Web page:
2 More
Property from a Distinguished Private Collection

Portrait of Madame Péan de Saint-Gilles, half-length, seated, in a black gown with a draped red Indian shawl

Portrait of Madame Péan de Saint-Gilles, half-length, seated, in a black gown with a draped red Indian shawl
signed and dated 'P.P. Prud'hon / 1821' (lower right)
oil on canvas, unlined
28 7/8 x 23 ½ in. (73.3 x 59.7 cm.)
with the exhibition label of the Paris Salon of 1822 '1047' (upper left) and with a Belot stamp (on the reverse)
Louis Passy (1830-1913), Eure, grandson of the sitter, and by descent to
Comtesse de Bueil, by 1922, and by descent to
Comte René de Bueil, by 1958, and by descent to
Comte Michel de Bueil.
with Richard L. Feigen & Co., New York, by 1995 and where acquired by the following
Private collection, New Orleans, by 1997.
with Richard L. Feigen & Co., New York, where acquired in 2002 by the present owner.
A.M.C. Clément, 'Les dernières lettres de Prud'hon', Gazette des Beaux-Arts, IX, 1874, p. 429.
E. de Goncourt, Catalogue Raisonné de l'Oeuvre Peint, Dessiné et Gravé de P.P. Prud'hon, Paris, 1876, pp. 50-51.
A. Dayot, Famous Beauties in Art From the beginning of the Eighteenth Century to the Present Day, Boston, 1907, p. 215.
L. Regnier, Louis Passy, sa Vie et ses Oeuvres, Pontoise, 1917, p. 5.
J. Guiffrey, L'oeuvre de P.P. Prud'hon, Paris, 1924, no. 586, p. 220.
S. Laveissière, Prud'hon ou le rêve du bonheur, Paris, 1997, p. 276, 283-285, no. 203.
E.E. Guffey, Drawing an Elusive Line: The Art of Pierre-Paul Prud-hon, Newark and London, 2001, p. 208.
Paris, Salon of 1822, no. 1047.
Paris, École des Beaux-Arts, Exposition des Oeuvres de Prud'hon au profit de sa Fille, May 1874, no. 27.
Paris, Palais des Beaux-Arts, Exposition Pierre-Paul Prud'hon, May-June 1922, no. 64.
Paris, Musée Jacquemart-André, Pierre-Paul Prud'hon 1758-1823, 15 October-1 December 1958, no. 111.
Paris, Galeries nationales du Grand-Palais; New York, The Metropolitan Museum of Art, Prud'hon ou le rêve du bonheur, September 1997-June 1998, no. 203.

Brought to you by

Jonquil O’Reilly
Jonquil O’Reilly Vice President, Specialist, Head of Sale

Lot Essay

Madame Péan de Saint-Gilles, born Henriette Vanglenne, was the wife of Louis-Denis Péan de Saint-Gilles (1764-1829), dean of Paris stockbrokers, mayor of the 5th arrondissement of Paris and later representative of the Seine to the Chambre des Cent-Jours. Pierre Paul Prud’hon’s portrait of Madame Péan de Saint-Gilles was exhibited in the Salon of 1822 (the exhibition label, with the Salon number ‘1047’, is still affixed to the front of the canvas) and is one of the last paintings completed before the artist’s death in 1823, at age sixty-five. There are two preparatory drawings for the portrait: one, in chalk on blue paper, is in the Musée Bonnat, Bayonne (fig. 1) and another was formerly in the Bellanger collection (location unknown). The present canvas was painted as a pendant to a portrait of the sitter’s daughter, Madame Nicolas Frochot, formerly in the collection of the late Richard Feigen. Madame Frochot’s husband was the son of Prud’hon’s great friend and supporter from his days in exile, Nicolas-Thérèse-Benoît Frochot. After the untimely death of the younger Frochot in 1828, at age thirty-nine, his widow remarried, becoming Madame Antoine-François Passy.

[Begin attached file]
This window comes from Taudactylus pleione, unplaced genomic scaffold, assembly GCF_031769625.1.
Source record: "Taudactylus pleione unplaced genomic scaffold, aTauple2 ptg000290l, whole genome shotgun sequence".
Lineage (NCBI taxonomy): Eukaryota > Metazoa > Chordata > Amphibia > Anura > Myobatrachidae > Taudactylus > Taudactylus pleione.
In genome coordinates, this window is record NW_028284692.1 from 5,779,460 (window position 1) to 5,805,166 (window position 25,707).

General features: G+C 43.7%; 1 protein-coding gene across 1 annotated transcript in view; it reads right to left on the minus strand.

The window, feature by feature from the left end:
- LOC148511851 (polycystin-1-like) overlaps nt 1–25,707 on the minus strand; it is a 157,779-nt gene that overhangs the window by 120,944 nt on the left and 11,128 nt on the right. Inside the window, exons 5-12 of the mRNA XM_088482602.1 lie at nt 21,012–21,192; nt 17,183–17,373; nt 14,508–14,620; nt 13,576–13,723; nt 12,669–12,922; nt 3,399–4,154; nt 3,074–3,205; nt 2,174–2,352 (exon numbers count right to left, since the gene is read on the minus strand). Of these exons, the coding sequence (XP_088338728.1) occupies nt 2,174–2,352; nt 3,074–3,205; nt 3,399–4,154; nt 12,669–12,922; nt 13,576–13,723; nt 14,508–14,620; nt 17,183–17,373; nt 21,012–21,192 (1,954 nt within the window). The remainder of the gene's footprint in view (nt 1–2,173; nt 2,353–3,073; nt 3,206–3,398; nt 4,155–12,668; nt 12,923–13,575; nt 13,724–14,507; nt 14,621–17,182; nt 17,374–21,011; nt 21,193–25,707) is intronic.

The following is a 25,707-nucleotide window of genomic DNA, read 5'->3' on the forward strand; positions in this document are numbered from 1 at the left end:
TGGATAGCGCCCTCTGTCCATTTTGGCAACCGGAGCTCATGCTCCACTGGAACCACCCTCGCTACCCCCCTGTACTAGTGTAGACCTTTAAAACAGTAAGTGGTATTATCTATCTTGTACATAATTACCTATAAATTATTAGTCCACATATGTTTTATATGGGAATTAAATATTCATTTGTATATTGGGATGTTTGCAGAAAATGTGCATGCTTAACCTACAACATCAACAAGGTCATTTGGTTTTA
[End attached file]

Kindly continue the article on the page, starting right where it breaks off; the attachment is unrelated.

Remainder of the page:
The portraits of mother and daughter were commissioned in 1822 and purchased for 3,000 francs each, a significant price that attests to Prud’hon’s celebrity. In a letter, Madame Frochot recounted her sittings for the portrait with the grieving artist, in despair over the recent suicide of his companion, the painter Constance Mayer. Edmond de Goncourt wrote that the present portrait was ‘of the master’s highest quality, with a rendering of the skin that has the softness of the Flemish masters.’ Indeed, the painting – which is on an unlined canvas – is in unusually fine and well-preserved condition, especially for an artist whose works have often suffered from his unusual and experimental painting techniques. As a result, the subtle glazing of the sitter’s flesh tones that Goncourt praised is still evident.

A committed Republican, member of David’s ‘Club des Arts’, and Jacobin sympathizer during the Revolution, Pierre Paul Prud’hon cautiously absented himself from Paris after the fall of Robespierre in the summer of 1794, retreating with his family to the Franche-Comté, where he remained for two years. There, at the outset of the Revolution, he befriended Nicolas-Thérèse-Benoît Frochot, a deputy to the Estates-General and friend of Mirabeau. Imprisoned in Dijon under the Terror, Frochot later became a member of the legislature after 9 Thermidor and subsequently Prefect of the Seine. From these positions of power, he would give Prud’hon the earliest important commissions the artist would receive under Napoleon’s First Empire.

More from Old Masters

View All
View All